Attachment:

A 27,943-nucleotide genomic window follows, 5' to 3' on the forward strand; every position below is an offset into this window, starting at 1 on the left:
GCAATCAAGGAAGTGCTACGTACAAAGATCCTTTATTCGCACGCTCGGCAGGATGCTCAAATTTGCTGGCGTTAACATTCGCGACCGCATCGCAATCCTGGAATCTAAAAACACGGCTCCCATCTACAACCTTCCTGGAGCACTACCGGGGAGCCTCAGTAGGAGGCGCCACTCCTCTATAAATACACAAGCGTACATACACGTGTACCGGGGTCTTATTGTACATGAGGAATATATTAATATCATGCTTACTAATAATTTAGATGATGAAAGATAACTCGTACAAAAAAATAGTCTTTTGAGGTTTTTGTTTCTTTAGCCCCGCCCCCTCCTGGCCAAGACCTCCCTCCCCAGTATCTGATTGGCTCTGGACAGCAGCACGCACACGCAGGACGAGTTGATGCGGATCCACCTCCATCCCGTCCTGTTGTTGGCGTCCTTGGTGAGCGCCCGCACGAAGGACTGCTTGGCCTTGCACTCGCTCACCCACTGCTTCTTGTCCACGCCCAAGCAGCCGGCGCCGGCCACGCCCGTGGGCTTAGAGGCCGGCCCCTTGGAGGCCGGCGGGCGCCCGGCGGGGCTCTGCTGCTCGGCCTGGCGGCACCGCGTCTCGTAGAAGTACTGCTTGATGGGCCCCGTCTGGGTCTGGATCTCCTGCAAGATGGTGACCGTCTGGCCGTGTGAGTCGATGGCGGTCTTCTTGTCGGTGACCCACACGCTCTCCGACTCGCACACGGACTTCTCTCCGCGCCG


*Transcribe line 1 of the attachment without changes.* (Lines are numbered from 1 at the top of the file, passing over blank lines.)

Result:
A 27,943-nucleotide genomic window follows, 5' to 3' on the forward strand; every position below is an offset into this window, starting at 1 on the left: